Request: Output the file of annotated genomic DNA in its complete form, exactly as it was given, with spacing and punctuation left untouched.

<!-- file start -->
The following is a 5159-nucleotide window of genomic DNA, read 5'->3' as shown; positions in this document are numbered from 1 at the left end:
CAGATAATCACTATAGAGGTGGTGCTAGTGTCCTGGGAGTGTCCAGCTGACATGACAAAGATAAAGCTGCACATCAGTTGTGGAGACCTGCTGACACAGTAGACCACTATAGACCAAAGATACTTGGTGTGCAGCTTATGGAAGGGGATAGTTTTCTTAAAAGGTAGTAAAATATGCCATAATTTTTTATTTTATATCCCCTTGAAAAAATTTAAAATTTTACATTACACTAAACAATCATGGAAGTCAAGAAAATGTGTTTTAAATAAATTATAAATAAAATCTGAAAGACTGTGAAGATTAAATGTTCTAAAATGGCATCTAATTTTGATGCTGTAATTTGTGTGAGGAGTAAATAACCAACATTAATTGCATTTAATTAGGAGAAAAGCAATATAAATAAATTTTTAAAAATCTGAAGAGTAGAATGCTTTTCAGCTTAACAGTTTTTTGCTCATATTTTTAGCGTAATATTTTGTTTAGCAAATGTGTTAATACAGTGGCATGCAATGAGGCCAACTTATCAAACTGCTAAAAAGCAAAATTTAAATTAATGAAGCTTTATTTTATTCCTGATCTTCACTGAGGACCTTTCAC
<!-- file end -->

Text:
The following is a 5159-nucleotide window of genomic DNA, read 5'->3' as shown; positions in this document are numbered from 1 at the left end:
CAGATAATCACTATAGAGGTGGTGCTAGTGTCCTGGGAGTGTCCAGCTGACATGACAAAGATAAAGCTGCACATCAGTTGTGGAGACCTGCTGACACAGTAGACCACTATAGACCAAAGATACTTGGTGTGCAGCTTATGGAAGGGGATAGTTTTCTTAAAAGGTAGTAAAATATGCCATAATTTTTTATTTTATATCCCCTTGAAAAAATTTAAAATTTTACATTACACTAAACAATCATGGAAGTCAAGAAAATGTGTTTTAAATAAATTATAAATAAAATCTGAAAGACTGTGAAGATTAAATGTTCTAAAATGGCATCTAATTTTGATGCTGTAATTTGTGTGAGGAGTAAATAACCAACATTAATTGCATTTAATTAGGAGAAAAGCAATATAAATAAATTTTTAAAAATCTGAAGAGTAGAATGCTTTTCAGCTTAACAGTTTTTTGCTCATATTTTTAGCGTAATATTTTGTTTAGCAAATGTGTTAATACAGTGGCATGCAATGAGGCCAACTTATCAAACTGCTAAAAAGCAAAATTTAAATTAATGAAGCTTTATTTTATTCCTGATCTTCACTGAGGACCTTTCAC